David Folkenflik

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Ultimately, it was the Mouse that roared — and the Fox that beat a retreat from the global stage.

The Walt Disney Co. has struck a deal valued at $52.4 billion to acquire much of the Hollywood holdings of 21st Century Fox, the global television and entertainment conglomerate controlled by Rupert Murdoch and his family. The deal occurs against a backdrop of swift changes to the industry's finances and uncertainty about succession plans at both companies.

Two major network news divisions are addressing problems at the organizations after unrelated incidents. ABC News President James Goldston denounced his own journalists on Monday for a botched story about the federal investigation of President Trump's inner circle. NBC News is facing skepticism from staff as the organization addresses the backlash over the Matt Lauer sexual harassment scandal.

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NBC's Matt Lauer is the latest big name in media to fall in the wake of sexual harassment complaints. Lauer's co-host on "The Today Show," Savannah Guthrie, began the broadcast this morning like this.

(SOUNDBITE OF TV SHOW, "TODAY")

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President Trump has made it very clear how he feels about CNN.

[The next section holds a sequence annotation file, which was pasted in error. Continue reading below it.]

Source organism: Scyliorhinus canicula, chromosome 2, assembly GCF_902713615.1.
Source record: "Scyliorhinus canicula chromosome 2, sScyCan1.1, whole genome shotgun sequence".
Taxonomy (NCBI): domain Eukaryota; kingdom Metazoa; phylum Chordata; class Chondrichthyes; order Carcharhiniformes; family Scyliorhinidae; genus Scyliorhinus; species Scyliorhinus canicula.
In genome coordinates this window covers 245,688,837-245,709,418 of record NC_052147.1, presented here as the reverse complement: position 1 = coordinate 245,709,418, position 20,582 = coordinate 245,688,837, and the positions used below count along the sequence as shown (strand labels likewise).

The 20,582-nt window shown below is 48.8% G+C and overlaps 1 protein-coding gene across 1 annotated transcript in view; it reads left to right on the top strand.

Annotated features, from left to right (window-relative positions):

(SOUNDBITE OF ARCHIVED RECORDING)

PRESIDENT DONALD TRUMP: Fake news. CNN. Fake.

The U.S. Justice Department has informed AT&T that it will block the telecommunications giant's planned $85 billion takeover of Time Warner unless it sells off CNN — a network frequently targeted for derision by President Trump. The move has therefore triggered concerns within CNN that the administration is taking action against a media outfit simply because it has angered the president with its coverage, raising First Amendment implications.

NPR CEO Jarl Mohn apologized to angered staffers in a contentious meeting Friday afternoon even as additional women accused the network's former top news executive of sexually harassing them.

"I've let you down," Mohn said, according to people present. "I should have acted sooner and I should have acted more forcefully."

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NPR has placed its senior vice president for news, Michael Oreskes, on leave after fielding accusations that he sexually harassed two women seeking career opportunities nearly two decades ago, when he worked at The New York Times.

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Bill O'Reilly wants you to know it's all lies, driven by ideology, personal animus and professional jealousy.

Since The New York Times reported this weekend that he had agreed to a $32 million settlement to silence a longtime colleague's accusations of sexual harassment back in January, O'Reilly has been brawling to defend his already deeply tarnished reputation.

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